GrafittiImageWho is Hogre? Exactly how massive is this critter? Is he friendly? Maybe he just likes tourists. Maybe he just likes playing with boats. Maybe this is a depiction of a small sea-critter at bathtime. Maybe this is a simulation of a real cruise ship attack. Who is he? Inquiring minds want to know!

…So inquiring minds looked it up. Hogre is a famous-yet-elusive street artist who hails from Rome. His art is really impressive but his webpage is confusing. I love it.ImageImageWe saw the P.O.P.E. squid all over the place. I’m not sure what he represents exactly.ImageDrainage-ImageThis information may be wrong, but we were told that rain and flood waters drain into these grates…Imageand pass into the cisterns below these wells. The water is filtered and purified in fine sand underground. The wells are sprinkled throughout Venice.ImageThis hydrant looks like a clown to me. Mildly unnerving…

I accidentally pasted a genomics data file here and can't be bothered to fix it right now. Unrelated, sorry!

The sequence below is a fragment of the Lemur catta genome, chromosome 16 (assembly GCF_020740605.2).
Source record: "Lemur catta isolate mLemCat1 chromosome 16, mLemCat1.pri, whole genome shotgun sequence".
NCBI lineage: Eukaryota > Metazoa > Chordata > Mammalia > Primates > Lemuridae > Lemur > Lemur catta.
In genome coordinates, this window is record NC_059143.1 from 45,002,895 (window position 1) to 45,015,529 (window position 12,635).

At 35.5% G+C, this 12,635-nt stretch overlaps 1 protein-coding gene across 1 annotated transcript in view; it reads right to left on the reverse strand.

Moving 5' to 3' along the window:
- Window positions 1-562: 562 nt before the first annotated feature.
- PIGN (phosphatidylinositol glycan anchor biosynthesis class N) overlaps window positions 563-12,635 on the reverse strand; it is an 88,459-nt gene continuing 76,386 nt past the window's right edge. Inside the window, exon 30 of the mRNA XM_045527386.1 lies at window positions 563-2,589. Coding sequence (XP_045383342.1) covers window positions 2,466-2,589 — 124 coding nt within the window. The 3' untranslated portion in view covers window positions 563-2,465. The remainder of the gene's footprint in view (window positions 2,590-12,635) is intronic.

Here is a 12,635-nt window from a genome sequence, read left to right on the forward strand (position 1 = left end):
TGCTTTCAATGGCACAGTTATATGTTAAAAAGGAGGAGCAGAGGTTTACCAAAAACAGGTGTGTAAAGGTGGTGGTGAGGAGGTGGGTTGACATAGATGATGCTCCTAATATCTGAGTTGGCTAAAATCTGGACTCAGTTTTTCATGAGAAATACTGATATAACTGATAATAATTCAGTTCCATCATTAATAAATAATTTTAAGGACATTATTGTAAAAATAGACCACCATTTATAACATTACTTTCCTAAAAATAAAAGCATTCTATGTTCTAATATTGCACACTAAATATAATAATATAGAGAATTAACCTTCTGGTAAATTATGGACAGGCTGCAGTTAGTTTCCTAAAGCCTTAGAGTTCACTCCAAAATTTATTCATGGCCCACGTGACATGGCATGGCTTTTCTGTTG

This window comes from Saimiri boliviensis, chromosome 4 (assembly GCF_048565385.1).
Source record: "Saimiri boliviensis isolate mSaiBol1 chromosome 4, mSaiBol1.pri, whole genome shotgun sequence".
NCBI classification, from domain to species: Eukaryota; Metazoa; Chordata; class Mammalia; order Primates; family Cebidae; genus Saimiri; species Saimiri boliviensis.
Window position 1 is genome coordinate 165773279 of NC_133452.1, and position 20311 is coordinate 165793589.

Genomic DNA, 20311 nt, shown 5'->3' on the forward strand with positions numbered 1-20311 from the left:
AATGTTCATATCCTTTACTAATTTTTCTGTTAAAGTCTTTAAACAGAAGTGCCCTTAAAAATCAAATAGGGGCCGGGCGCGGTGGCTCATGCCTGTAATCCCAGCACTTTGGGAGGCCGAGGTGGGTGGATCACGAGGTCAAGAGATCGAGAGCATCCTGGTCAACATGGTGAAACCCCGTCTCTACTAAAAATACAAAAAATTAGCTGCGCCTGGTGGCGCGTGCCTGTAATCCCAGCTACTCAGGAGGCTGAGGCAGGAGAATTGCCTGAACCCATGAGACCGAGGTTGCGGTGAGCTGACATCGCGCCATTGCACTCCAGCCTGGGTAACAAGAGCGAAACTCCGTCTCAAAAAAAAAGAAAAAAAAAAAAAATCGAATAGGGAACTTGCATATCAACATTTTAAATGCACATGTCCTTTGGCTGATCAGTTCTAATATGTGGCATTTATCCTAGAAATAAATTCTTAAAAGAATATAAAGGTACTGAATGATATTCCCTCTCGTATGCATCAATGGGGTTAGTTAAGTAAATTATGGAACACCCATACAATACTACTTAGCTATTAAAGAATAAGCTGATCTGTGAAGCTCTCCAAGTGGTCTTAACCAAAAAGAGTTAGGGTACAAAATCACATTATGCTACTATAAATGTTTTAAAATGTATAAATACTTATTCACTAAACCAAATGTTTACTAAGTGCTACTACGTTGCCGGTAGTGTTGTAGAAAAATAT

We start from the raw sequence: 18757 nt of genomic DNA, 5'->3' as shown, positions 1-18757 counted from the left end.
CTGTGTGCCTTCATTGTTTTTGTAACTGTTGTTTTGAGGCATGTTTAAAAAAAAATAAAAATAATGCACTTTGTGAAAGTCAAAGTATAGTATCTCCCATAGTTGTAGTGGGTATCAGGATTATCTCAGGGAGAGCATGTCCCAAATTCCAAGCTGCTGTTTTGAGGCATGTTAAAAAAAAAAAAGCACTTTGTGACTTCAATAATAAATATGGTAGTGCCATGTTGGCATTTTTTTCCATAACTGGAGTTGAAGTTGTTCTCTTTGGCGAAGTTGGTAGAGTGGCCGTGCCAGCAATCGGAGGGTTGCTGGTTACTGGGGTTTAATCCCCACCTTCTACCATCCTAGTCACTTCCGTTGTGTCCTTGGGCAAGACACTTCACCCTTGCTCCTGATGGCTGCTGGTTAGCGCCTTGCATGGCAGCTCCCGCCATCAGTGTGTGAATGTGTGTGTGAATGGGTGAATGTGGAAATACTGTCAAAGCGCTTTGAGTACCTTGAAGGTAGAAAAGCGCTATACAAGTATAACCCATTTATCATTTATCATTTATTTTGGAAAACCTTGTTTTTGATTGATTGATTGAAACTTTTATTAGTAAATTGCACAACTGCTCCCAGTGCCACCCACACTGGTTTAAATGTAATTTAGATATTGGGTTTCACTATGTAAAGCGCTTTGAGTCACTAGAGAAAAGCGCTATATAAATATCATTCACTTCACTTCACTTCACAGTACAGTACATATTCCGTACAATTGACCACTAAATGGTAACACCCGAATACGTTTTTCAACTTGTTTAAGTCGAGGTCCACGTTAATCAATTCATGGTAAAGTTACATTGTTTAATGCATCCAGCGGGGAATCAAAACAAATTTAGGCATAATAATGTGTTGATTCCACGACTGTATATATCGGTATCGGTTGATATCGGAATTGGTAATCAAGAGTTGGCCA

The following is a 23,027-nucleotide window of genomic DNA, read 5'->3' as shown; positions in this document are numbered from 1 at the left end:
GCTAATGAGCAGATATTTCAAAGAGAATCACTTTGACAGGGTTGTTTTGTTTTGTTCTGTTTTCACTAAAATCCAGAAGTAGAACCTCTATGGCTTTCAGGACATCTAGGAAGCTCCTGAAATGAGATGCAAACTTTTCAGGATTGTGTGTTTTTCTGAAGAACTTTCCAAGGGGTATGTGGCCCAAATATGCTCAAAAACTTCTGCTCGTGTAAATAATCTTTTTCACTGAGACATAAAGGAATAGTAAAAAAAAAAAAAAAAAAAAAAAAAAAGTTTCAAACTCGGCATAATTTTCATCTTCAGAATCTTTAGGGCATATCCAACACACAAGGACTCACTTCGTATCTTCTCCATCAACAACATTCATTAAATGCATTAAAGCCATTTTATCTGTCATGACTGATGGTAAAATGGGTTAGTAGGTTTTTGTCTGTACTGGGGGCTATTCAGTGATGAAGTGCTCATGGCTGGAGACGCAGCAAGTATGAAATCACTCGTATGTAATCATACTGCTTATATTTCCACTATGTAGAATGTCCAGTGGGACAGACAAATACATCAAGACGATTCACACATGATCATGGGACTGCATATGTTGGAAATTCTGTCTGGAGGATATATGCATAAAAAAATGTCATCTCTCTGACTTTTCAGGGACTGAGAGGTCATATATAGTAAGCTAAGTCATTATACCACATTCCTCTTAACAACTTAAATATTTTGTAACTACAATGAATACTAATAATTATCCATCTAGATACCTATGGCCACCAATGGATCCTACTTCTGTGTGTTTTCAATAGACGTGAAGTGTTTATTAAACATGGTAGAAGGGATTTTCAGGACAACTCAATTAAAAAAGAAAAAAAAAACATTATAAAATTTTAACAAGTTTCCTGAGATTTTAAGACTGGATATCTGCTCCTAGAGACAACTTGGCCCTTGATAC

This spotImageImageIf you come visit me, MAKE ME take you here.ImageThis guyImageWe sat outside a little ristorante and drank beer and caffè while this fellow watched over us. I wish I had walked over to see who he is. Next time. The beer was quite good and the waiter was very charming, especially after his underling threw a glass at me. Ok, maybe he didn’t throw it, but it did tumble and it did land, in pieces, on my shoe. Don’t worry, my shoe and I were fine. Also, I didn’t shoot the head waiter (but only because he asked me not to) (and because the statue guy probably would not have approved) (and because I left my waiter-shooting gun in my other handbag) (It’s a joke).